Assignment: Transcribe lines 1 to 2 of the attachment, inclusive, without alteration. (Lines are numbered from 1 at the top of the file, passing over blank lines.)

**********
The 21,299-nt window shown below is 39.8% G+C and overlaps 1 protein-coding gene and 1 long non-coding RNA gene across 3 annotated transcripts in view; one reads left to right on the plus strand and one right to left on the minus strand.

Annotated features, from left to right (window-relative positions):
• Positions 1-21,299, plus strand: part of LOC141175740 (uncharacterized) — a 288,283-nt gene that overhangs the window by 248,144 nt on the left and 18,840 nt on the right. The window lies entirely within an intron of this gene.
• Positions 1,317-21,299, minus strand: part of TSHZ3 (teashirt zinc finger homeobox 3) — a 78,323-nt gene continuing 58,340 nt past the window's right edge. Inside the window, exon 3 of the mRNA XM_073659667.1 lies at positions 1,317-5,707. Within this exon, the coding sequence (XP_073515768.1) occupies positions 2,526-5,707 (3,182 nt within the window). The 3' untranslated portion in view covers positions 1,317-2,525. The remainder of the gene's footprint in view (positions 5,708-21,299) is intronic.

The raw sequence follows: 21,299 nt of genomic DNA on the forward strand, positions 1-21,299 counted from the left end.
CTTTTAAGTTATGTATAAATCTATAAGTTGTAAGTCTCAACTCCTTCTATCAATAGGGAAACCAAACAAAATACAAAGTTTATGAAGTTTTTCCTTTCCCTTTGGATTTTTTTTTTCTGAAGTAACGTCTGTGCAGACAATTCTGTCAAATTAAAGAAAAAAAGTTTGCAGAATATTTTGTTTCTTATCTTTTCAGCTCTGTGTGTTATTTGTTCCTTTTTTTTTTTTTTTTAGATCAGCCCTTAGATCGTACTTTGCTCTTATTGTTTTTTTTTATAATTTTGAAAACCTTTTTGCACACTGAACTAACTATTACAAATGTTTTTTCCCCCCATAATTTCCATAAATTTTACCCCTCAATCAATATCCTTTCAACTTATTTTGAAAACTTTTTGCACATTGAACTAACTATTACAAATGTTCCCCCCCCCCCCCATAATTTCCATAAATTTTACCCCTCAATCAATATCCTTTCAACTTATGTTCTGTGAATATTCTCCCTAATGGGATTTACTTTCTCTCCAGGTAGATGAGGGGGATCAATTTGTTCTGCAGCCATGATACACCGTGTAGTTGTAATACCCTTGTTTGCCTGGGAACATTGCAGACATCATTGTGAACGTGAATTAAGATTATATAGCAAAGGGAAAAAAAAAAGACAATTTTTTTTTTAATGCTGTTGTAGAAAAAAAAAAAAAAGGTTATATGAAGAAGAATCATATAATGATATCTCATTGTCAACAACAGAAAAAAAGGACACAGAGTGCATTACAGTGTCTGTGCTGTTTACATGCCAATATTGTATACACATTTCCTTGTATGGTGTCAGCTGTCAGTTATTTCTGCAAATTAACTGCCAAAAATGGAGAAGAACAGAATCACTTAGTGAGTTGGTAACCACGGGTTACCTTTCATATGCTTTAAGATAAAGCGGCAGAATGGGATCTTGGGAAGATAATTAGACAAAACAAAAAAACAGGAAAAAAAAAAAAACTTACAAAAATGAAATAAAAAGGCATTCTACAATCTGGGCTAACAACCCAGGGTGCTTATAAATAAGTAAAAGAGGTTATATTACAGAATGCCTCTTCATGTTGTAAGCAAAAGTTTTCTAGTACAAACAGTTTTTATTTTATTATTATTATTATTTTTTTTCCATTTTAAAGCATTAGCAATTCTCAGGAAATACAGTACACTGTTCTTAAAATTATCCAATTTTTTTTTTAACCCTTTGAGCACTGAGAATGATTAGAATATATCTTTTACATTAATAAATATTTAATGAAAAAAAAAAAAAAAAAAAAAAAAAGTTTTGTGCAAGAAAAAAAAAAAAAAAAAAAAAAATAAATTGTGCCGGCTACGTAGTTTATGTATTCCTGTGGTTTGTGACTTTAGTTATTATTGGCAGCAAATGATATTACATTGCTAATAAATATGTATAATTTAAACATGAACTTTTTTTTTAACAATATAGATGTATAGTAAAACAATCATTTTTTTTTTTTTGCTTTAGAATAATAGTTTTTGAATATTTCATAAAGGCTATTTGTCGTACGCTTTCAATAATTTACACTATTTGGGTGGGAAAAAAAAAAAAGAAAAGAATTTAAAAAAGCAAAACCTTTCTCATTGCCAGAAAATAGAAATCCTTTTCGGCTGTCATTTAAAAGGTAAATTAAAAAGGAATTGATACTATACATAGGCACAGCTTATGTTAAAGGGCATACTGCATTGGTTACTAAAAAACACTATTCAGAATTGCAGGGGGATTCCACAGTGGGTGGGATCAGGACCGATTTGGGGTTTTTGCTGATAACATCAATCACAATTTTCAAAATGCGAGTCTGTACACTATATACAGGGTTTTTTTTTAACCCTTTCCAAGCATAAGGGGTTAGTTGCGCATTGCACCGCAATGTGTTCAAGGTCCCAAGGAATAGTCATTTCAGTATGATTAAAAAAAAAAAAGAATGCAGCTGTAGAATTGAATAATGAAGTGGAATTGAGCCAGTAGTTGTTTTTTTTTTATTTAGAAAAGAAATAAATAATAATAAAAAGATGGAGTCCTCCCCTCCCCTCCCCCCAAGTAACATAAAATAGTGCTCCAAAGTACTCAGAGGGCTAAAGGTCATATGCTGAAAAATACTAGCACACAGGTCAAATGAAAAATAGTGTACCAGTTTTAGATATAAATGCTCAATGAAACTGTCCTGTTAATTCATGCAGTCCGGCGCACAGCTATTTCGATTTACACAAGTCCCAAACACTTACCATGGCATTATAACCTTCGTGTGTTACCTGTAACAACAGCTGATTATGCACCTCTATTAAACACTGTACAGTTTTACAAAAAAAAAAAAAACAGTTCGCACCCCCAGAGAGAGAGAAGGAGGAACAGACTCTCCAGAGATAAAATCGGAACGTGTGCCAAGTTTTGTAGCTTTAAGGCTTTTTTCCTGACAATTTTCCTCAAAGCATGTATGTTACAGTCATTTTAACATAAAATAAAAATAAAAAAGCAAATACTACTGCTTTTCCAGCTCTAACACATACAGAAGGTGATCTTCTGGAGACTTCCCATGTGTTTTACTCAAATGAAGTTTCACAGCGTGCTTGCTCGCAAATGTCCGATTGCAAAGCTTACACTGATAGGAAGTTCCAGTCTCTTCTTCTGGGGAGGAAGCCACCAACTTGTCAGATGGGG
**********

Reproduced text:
The 21,299-nt window shown below is 39.8% G+C and overlaps 1 protein-coding gene and 1 long non-coding RNA gene across 3 annotated transcripts in view; one reads left to right on the plus strand and one right to left on the minus strand.

Annotated features, from left to right (window-relative positions):